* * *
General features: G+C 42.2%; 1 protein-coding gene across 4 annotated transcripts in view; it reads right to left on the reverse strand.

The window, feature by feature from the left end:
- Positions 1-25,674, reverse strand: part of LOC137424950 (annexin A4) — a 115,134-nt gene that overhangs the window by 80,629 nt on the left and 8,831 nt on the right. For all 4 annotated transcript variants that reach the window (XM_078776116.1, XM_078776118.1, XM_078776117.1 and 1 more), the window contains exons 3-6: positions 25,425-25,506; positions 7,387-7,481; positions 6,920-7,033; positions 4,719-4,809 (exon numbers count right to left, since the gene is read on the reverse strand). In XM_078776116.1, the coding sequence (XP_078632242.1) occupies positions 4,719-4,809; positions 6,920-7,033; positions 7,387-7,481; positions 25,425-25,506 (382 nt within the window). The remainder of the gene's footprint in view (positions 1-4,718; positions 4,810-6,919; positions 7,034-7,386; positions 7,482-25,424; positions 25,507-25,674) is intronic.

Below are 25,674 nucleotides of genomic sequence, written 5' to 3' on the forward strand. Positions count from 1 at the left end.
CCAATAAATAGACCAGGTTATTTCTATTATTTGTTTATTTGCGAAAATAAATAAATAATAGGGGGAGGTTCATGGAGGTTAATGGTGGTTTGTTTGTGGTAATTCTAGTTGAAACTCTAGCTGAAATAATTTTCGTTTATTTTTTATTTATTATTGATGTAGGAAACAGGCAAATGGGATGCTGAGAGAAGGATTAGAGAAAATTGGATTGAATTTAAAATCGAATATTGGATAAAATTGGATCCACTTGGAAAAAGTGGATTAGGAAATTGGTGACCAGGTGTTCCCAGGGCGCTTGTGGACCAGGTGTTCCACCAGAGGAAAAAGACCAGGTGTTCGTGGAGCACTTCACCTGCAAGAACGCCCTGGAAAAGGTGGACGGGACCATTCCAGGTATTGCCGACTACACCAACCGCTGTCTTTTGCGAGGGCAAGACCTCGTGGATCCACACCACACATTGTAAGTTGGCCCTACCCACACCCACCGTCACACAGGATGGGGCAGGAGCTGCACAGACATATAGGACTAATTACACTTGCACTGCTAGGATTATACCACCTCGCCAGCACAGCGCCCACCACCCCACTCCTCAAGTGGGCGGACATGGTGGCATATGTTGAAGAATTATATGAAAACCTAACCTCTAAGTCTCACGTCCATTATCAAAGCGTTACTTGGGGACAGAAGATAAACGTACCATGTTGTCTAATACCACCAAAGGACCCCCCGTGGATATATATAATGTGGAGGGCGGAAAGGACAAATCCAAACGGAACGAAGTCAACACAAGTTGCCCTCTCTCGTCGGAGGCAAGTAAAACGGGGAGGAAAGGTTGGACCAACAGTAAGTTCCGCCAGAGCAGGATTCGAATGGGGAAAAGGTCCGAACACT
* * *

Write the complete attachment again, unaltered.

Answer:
General features: G+C 42.2%; 1 protein-coding gene across 4 annotated transcripts in view; it reads right to left on the reverse strand.

The window, feature by feature from the left end:
- Positions 1-25,674, reverse strand: part of LOC137424950 (annexin A4) — a 115,134-nt gene that overhangs the window by 80,629 nt on the left and 8,831 nt on the right. For all 4 annotated transcript variants that reach the window (XM_078776116.1, XM_078776118.1, XM_078776117.1 and 1 more), the window contains exons 3-6: positions 25,425-25,506; positions 7,387-7,481; positions 6,920-7,033; positions 4,719-4,809 (exon numbers count right to left, since the gene is read on the reverse strand). In XM_078776116.1, the coding sequence (XP_078632242.1) occupies positions 4,719-4,809; positions 6,920-7,033; positions 7,387-7,481; positions 25,425-25,506 (382 nt within the window). The remainder of the gene's footprint in view (positions 1-4,718; positions 4,810-6,919; positions 7,034-7,386; positions 7,482-25,424; positions 25,507-25,674) is intronic.

Below are 25,674 nucleotides of genomic sequence, written 5' to 3' on the forward strand. Positions count from 1 at the left end.
CCAATAAATAGACCAGGTTATTTCTATTATTTGTTTATTTGCGAAAATAAATAAATAATAGGGGGAGGTTCATGGAGGTTAATGGTGGTTTGTTTGTGGTAATTCTAGTTGAAACTCTAGCTGAAATAATTTTCGTTTATTTTTTATTTATTATTGATGTAGGAAACAGGCAAATGGGATGCTGAGAGAAGGATTAGAGAAAATTGGATTGAATTTAAAATCGAATATTGGATAAAATTGGATCCACTTGGAAAAAGTGGATTAGGAAATTGGTGACCAGGTGTTCCCAGGGCGCTTGTGGACCAGGTGTTCCACCAGAGGAAAAAGACCAGGTGTTCGTGGAGCACTTCACCTGCAAGAACGCCCTGGAAAAGGTGGACGGGACCATTCCAGGTATTGCCGACTACACCAACCGCTGTCTTTTGCGAGGGCAAGACCTCGTGGATCCACACCACACATTGTAAGTTGGCCCTACCCACACCCACCGTCACACAGGATGGGGCAGGAGCTGCACAGACATATAGGACTAATTACACTTGCACTGCTAGGATTATACCACCTCGCCAGCACAGCGCCCACCACCCCACTCCTCAAGTGGGCGGACATGGTGGCATATGTTGAAGAATTATATGAAAACCTAACCTCTAAGTCTCACGTCCATTATCAAAGCGTTACTTGGGGACAGAAGATAAACGTACCATGTTGTCTAATACCACCAAAGGACCCCCCGTGGATATATATAATGTGGAGGGCGGAAAGGACAAATCCAAACGGAACGAAGTCAACACAAGTTGCCCTCTCTCGTCGGAGGCAAGTAAAACGGGGAGGAAAGGTTGGACCAACAGTAAGTTCCGCCAGAGCAGGATTCGAATGGGGAAAAGGTCCGAACACT